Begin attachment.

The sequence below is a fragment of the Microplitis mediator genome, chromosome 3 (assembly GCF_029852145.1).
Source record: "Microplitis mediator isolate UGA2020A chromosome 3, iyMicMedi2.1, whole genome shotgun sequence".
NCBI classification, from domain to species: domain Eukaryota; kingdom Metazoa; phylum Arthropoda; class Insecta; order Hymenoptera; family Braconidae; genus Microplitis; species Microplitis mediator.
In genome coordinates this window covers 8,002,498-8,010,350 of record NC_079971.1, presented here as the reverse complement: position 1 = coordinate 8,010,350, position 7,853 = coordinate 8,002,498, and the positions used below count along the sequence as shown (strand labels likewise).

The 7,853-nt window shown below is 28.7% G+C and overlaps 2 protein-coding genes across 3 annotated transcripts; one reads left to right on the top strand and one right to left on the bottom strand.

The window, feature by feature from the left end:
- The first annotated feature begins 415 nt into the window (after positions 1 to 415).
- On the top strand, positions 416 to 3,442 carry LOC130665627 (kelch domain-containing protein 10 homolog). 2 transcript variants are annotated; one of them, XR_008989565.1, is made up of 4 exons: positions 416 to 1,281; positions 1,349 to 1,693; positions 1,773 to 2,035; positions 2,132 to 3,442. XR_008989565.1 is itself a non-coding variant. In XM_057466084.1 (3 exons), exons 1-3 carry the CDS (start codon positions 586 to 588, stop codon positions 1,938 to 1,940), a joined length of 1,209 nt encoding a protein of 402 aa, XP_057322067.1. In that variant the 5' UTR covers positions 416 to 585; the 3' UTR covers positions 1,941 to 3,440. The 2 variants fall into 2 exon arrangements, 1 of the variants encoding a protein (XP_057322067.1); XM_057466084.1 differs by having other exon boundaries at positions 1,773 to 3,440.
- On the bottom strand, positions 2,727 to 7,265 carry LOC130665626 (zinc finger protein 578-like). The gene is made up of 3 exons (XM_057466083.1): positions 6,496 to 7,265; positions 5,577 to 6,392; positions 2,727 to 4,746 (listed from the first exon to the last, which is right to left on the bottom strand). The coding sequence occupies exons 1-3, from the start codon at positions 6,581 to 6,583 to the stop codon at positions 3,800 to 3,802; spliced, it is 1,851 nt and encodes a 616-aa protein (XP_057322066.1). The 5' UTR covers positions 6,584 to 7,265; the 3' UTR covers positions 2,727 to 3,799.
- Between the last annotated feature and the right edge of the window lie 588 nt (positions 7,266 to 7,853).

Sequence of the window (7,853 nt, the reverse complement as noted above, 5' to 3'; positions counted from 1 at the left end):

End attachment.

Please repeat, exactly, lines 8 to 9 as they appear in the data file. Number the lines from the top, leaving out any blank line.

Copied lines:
- On the top strand, positions 416 to 3,442 carry LOC130665627 (kelch domain-containing protein 10 homolog). 2 transcript variants are annotated; one of them, XR_008989565.1, is made up of 4 exons: positions 416 to 1,281; positions 1,349 to 1,693; positions 1,773 to 2,035; positions 2,132 to 3,442. XR_008989565.1 is itself a non-coding variant. In XM_057466084.1 (3 exons), exons 1-3 carry the CDS (start codon positions 586 to 588, stop codon positions 1,938 to 1,940), a joined length of 1,209 nt encoding a protein of 402 aa, XP_057322067.1. In that variant the 5' UTR covers positions 416 to 585; the 3' UTR covers positions 1,941 to 3,440. The 2 variants fall into 2 exon arrangements, 1 of the variants encoding a protein (XP_057322067.1); XM_057466084.1 differs by having other exon boundaries at positions 1,773 to 3,440.
- On the bottom strand, positions 2,727 to 7,265 carry LOC130665626 (zinc finger protein 578-like). The gene is made up of 3 exons (XM_057466083.1): positions 6,496 to 7,265; positions 5,577 to 6,392; positions 2,727 to 4,746 (listed from the first exon to the last, which is right to left on the bottom strand). The coding sequence occupies exons 1-3, from the start codon at positions 6,581 to 6,583 to the stop codon at positions 3,800 to 3,802; spliced, it is 1,851 nt and encodes a 616-aa protein (XP_057322066.1). The 5' UTR covers positions 6,584 to 7,265; the 3' UTR covers positions 2,727 to 3,799.